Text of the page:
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Why leadership is not always about treating others how you’d like to be treated yourself

As a leader, have you ever found yourself saying that you take pride in the ‘golden rule’ of treating others the way you would like to be treated yourself? If you have, this could be one of the biggest leadership challenges that you face and one to seriously reconsider.


The idea that leaders should treat people the way they themselves would like to be treated is based on a principle known as the ‘golden rule’ or ‘ethic of reciprocity,’ which suggests that one should treat others as one wishes to be treated.


While this principle can be a valuable guide for interpersonal interactions, there are some important reasons why you should not always adhere strictly to this rule in a leadership context:


1. Bias and Assumptions: As a leader, you may unconsciously have biases and assumptions about what is best for others based on your own experiences and perspectives. Treating everyone as you would wish to be treated can perpetuate these biases and overlook the fact that others may have different needs and expectations.


2. Communication Styles: People have different communication styles. Some may prefer direct and candid communication, while others may value a more diplomatic or empathetic approach. You’ll need to adapt your communication style to effectively connect with different individuals and teams.


3. Empathy and Understanding: Effective leadership involves empathy and understanding of others’ needs, motivations and perspectives. While you can use your own experiences as a reference point, it’s crucial to actively listen and learn from team members to develop a deeper understanding of their unique needs and aspirations.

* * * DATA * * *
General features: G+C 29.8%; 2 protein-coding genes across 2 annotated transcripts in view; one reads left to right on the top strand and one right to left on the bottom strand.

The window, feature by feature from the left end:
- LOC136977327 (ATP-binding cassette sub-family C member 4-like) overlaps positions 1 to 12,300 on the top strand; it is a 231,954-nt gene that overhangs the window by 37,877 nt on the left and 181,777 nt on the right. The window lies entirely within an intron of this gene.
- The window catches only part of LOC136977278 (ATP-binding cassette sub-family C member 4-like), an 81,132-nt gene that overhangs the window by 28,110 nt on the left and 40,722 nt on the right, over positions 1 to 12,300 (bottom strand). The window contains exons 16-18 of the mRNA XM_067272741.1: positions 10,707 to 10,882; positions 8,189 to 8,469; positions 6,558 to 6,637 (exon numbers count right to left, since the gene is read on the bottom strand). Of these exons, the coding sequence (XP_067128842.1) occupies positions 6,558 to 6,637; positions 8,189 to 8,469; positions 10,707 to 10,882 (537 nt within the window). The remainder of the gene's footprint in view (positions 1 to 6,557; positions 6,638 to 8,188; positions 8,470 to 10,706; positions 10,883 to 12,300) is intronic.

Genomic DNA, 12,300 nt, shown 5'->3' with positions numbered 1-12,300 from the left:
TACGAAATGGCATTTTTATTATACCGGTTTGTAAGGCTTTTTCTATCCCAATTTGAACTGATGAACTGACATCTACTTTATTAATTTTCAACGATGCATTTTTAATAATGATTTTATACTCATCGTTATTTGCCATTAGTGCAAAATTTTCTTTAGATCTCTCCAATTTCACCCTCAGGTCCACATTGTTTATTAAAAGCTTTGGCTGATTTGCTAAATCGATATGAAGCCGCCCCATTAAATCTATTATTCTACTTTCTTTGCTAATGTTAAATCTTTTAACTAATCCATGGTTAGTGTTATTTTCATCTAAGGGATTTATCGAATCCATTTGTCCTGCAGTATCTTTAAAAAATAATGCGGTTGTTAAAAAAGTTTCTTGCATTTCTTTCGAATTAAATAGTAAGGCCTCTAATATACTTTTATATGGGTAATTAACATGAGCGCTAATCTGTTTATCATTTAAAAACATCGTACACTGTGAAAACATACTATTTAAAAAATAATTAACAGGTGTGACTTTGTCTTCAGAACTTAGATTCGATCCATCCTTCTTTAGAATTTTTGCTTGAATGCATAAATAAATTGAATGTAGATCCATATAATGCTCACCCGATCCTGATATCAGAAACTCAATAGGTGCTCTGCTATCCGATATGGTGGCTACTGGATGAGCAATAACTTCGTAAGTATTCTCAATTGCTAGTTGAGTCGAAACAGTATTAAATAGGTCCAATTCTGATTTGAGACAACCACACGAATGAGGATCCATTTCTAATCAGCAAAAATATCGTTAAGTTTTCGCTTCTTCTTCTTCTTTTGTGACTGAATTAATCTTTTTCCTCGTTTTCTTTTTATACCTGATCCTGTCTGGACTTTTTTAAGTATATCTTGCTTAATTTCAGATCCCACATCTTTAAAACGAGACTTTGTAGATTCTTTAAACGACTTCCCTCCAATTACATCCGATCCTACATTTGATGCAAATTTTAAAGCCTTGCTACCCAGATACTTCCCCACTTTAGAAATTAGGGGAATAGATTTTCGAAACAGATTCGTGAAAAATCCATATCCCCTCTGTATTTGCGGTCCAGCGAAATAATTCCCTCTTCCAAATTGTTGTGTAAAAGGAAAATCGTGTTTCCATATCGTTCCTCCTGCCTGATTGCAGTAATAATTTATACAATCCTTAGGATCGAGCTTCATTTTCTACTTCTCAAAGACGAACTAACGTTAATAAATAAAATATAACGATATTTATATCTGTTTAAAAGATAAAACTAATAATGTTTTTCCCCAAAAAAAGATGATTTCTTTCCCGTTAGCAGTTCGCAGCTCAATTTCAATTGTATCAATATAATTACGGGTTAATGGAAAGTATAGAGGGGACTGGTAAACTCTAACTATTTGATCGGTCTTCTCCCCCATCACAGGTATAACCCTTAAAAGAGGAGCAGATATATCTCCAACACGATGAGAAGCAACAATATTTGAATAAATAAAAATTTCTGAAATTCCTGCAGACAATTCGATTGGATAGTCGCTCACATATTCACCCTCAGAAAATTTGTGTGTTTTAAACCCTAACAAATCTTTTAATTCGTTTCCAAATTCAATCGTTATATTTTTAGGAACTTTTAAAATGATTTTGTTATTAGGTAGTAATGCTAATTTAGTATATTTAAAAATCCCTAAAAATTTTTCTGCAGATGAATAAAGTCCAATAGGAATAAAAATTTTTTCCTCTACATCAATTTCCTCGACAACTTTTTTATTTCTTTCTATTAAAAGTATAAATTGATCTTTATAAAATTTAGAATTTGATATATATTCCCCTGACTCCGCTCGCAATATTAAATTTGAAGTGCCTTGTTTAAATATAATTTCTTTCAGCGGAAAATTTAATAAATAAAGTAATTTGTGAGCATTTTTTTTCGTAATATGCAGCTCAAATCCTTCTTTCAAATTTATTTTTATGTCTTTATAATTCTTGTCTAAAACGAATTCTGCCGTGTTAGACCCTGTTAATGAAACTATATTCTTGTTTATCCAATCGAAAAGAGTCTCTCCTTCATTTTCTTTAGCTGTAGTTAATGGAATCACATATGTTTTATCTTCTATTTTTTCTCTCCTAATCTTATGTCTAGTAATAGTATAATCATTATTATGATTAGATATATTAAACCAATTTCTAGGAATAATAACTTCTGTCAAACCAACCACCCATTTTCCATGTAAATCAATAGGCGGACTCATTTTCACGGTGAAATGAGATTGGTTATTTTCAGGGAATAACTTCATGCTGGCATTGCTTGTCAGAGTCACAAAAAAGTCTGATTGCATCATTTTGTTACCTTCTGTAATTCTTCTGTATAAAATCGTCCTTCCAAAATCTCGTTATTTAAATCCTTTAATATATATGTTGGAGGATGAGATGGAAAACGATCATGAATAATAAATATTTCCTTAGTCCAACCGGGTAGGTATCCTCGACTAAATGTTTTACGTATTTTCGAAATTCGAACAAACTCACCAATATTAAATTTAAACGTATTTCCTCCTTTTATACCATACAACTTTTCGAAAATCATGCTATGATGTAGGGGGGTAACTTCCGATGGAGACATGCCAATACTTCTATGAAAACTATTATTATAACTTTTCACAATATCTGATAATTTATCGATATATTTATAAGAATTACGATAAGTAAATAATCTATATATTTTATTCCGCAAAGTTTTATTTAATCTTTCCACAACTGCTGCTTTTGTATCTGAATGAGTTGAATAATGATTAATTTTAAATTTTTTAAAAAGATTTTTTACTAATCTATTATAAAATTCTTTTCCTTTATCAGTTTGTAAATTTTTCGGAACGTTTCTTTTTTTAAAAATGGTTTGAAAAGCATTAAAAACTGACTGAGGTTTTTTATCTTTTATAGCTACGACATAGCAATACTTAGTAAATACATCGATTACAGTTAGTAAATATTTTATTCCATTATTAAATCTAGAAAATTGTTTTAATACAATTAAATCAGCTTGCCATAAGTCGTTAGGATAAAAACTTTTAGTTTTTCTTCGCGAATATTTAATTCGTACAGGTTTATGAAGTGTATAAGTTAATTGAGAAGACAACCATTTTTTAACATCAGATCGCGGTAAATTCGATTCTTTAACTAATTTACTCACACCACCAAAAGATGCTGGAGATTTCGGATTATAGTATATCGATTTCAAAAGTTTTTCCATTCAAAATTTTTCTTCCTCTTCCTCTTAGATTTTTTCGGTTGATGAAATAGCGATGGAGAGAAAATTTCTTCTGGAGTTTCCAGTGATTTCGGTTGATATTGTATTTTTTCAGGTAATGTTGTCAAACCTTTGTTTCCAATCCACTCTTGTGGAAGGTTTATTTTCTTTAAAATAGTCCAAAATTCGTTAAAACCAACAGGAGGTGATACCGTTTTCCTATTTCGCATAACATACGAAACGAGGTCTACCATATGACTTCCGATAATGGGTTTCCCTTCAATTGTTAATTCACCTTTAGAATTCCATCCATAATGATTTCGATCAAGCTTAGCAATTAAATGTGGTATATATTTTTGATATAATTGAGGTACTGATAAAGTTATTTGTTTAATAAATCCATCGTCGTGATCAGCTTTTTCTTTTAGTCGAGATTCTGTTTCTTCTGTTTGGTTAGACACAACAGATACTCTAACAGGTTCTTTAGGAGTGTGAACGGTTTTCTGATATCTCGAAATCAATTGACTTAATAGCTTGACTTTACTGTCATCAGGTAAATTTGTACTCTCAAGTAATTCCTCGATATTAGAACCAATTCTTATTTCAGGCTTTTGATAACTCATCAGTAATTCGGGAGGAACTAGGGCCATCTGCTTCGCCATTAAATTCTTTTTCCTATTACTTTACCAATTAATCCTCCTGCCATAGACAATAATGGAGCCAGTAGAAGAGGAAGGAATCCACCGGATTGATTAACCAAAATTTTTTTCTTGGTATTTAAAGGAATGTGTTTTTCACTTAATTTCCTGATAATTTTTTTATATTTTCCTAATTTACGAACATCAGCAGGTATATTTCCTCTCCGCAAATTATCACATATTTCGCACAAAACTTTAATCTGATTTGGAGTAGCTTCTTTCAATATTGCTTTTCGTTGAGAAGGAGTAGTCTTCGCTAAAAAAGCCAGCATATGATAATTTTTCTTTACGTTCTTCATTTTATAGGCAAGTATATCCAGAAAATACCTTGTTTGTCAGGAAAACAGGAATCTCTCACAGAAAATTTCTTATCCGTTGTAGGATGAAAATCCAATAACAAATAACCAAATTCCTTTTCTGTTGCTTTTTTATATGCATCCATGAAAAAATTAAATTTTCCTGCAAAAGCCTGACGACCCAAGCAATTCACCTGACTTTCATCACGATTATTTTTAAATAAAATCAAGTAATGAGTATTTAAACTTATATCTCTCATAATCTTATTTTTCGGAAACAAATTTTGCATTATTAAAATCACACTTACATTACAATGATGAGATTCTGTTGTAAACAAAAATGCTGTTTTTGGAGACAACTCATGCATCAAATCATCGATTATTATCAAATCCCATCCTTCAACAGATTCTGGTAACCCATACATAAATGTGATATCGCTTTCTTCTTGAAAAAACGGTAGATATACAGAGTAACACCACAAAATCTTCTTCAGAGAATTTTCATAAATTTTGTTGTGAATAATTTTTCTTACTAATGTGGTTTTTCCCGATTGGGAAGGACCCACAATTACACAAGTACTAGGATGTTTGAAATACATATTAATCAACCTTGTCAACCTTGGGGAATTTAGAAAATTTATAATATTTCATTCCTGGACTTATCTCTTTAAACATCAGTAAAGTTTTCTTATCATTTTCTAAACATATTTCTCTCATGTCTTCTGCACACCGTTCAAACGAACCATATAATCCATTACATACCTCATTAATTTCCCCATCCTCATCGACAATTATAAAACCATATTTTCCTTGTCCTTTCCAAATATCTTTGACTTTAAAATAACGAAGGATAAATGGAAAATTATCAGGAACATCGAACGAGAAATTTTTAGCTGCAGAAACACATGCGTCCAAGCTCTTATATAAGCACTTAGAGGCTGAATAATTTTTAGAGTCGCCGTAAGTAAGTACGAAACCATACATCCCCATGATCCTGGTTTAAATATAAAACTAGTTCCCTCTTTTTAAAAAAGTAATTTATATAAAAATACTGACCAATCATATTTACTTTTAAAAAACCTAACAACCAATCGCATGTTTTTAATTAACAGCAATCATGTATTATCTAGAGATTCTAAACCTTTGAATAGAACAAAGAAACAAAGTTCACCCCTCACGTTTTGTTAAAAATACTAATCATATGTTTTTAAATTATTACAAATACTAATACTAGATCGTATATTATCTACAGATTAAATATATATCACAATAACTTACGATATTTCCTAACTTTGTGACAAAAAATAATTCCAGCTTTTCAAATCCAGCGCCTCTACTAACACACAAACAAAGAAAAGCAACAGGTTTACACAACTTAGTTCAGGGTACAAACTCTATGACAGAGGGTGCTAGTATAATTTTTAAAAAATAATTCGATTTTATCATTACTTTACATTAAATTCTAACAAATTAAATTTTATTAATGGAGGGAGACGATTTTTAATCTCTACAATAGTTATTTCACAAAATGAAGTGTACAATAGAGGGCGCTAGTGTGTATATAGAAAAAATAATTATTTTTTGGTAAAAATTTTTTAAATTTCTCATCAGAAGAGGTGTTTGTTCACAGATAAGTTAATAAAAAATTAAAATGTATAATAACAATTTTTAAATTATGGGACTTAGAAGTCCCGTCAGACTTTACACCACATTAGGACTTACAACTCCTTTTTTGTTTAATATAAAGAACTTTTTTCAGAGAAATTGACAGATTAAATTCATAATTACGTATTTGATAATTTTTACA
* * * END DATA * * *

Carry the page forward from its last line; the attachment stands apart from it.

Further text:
Understanding how people would like to be treated involves a combination of active listening, empathy, observation and effective communication. Here are some strategies to help you gain insight into how your team members prefer to be treated:


1. Active Listening:

  • Practice active listening by giving your full attention when team members speak.

  • Ask clarifying questions to ensure you understand their perspectives and concerns.

  • Avoid interrupting or making judgments prematurely.

2. Empathy:

  • Put yourself in others’ shoes to understand their feelings and viewpoints.

  • Show genuine care and concern for your team members’ well-being.

  • Acknowledge their emotions and validate their experiences.

3. Tailor Your Approach:

  • Recognise that different individuals have different preferences.

  • Adapt your leadership style to accommodate these differences when appropriate.

By consistently applying these strategies, you can gain a deeper understanding of how your team members would like to be treated and create a work environment that promotes trust, collaboration and mutual respect.


To find out more about our leadership coaching and the ALIGNED® talent model, please contact me at matt@twentyoneleadership.com so we can continue the conversation.









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